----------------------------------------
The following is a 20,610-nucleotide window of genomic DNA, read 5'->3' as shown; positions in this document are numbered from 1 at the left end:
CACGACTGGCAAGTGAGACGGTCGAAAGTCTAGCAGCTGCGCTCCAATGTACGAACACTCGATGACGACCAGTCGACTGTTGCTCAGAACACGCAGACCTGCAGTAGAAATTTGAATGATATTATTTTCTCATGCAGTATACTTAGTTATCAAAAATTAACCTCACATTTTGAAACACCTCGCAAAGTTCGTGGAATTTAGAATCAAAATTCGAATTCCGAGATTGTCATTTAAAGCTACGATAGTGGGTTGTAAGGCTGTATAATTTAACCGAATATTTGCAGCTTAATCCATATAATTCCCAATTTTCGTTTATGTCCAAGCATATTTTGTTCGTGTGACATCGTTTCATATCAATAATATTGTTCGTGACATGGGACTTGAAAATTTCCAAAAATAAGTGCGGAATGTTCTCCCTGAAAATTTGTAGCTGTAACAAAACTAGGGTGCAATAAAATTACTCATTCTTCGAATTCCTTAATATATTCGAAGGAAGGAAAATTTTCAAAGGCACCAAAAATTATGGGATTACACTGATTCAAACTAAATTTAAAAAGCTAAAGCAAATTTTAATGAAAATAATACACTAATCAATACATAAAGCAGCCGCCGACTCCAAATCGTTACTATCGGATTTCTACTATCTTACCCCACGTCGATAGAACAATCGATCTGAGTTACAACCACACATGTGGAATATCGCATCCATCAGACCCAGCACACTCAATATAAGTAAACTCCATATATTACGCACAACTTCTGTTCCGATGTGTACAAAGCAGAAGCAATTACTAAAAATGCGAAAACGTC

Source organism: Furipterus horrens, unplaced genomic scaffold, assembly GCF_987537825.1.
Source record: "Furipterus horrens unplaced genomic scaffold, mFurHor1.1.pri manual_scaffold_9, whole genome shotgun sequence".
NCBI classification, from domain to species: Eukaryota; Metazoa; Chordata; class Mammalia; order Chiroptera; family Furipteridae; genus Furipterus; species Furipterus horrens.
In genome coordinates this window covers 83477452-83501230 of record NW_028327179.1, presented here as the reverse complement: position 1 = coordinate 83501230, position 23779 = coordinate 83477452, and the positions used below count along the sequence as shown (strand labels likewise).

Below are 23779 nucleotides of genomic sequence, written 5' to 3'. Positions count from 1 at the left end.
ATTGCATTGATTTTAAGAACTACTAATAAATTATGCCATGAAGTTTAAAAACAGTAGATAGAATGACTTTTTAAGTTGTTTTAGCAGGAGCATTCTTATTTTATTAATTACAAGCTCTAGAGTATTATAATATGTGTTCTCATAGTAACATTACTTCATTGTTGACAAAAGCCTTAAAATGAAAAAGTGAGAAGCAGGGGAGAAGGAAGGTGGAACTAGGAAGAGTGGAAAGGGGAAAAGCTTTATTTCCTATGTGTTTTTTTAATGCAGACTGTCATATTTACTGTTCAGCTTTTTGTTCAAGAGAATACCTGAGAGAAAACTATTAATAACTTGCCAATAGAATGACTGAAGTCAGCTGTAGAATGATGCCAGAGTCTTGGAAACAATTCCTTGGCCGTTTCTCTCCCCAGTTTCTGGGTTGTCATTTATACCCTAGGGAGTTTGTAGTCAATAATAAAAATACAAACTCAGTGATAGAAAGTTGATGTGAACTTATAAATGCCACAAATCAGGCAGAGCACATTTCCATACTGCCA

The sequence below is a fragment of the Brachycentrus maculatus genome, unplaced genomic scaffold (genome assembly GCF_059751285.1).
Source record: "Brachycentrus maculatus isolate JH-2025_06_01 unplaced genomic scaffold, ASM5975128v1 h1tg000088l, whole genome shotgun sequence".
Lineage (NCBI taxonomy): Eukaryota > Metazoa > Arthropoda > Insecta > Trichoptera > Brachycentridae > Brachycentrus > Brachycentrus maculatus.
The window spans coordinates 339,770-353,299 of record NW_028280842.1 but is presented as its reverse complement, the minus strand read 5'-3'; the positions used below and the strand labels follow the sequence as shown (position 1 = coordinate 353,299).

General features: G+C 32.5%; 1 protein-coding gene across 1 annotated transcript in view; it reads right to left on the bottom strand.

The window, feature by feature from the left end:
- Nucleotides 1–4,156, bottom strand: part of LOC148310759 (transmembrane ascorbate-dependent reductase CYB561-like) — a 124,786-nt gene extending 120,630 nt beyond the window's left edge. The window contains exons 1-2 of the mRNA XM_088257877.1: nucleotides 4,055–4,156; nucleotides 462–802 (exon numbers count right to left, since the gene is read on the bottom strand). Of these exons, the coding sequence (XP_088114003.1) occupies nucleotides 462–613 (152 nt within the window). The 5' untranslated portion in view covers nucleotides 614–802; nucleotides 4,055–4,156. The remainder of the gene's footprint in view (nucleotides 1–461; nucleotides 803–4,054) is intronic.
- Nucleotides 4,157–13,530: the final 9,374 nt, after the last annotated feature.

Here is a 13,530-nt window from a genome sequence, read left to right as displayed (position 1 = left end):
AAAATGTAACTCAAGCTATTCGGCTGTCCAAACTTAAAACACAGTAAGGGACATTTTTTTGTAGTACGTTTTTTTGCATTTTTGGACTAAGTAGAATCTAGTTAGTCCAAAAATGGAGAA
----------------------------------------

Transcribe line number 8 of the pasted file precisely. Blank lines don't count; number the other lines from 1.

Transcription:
ATTGCATTGATTTTAAGAACTACTAATAAATTATGCCATGAAGTTTAAAAACAGTAGATAGAATGACTTTTTAAGTTGTTTTAGCAGGAGCATTCTTATTTTATTAATTACAAGCTCTAGAGTATTATAATATGTGTTCTCATAGTAACATTACTTCATTGTTGACAAAAGCCTTAAAATGAAAAAGTGAGAAGCAGGGGAGAAGGAAGGTGGAACTAGGAAGAGTGGAAAGGGGAAAAGCTTTATTTCCTATGTGTTTTTTTAATGCAGACTGTCATATTTACTGTTCAGCTTTTTGTTCAAGAGAATACCTGAGAGAAAACTATTAATAACTTGCCAATAGAATGACTGAAGTCAGCTGTAGAATGATGCCAGAGTCTTGGAAACAATTCCTTGGCCGTTTCTCTCCCCAGTTTCTGGGTTGTCATTTATACCCTAGGGAGTTTGTAGTCAATAATAAAAATACAAACTCAGTGATAGAAAGTTGATGTGAACTTATAAATGCCACAAATCAGGCAGAGCACATTTCCATACTGCCA